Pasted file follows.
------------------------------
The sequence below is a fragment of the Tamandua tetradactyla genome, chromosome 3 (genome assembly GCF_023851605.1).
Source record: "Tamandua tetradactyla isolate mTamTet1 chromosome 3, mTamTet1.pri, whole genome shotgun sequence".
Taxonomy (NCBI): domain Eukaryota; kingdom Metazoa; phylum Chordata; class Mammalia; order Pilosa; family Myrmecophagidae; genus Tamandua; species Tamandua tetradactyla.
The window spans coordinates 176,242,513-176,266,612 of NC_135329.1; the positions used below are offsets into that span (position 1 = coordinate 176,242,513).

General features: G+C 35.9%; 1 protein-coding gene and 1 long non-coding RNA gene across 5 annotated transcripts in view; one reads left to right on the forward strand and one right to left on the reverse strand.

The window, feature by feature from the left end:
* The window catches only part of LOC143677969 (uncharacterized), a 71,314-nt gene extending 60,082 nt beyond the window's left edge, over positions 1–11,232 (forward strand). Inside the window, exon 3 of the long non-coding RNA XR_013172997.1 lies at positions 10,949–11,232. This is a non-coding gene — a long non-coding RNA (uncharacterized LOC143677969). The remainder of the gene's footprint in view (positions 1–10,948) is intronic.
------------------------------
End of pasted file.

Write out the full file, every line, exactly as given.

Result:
The sequence below is a fragment of the Tamandua tetradactyla genome, chromosome 3 (genome assembly GCF_023851605.1).
Source record: "Tamandua tetradactyla isolate mTamTet1 chromosome 3, mTamTet1.pri, whole genome shotgun sequence".
Taxonomy (NCBI): domain Eukaryota; kingdom Metazoa; phylum Chordata; class Mammalia; order Pilosa; family Myrmecophagidae; genus Tamandua; species Tamandua tetradactyla.
The window spans coordinates 176,242,513-176,266,612 of NC_135329.1; the positions used below are offsets into that span (position 1 = coordinate 176,242,513).

General features: G+C 35.9%; 1 protein-coding gene and 1 long non-coding RNA gene across 5 annotated transcripts in view; one reads left to right on the forward strand and one right to left on the reverse strand.

The window, feature by feature from the left end:
* The window catches only part of LOC143677969 (uncharacterized), a 71,314-nt gene extending 60,082 nt beyond the window's left edge, over positions 1–11,232 (forward strand). Inside the window, exon 3 of the long non-coding RNA XR_013172997.1 lies at positions 10,949–11,232. This is a non-coding gene — a long non-coding RNA (uncharacterized LOC143677969). The remainder of the gene's footprint in view (positions 1–10,948) is intronic.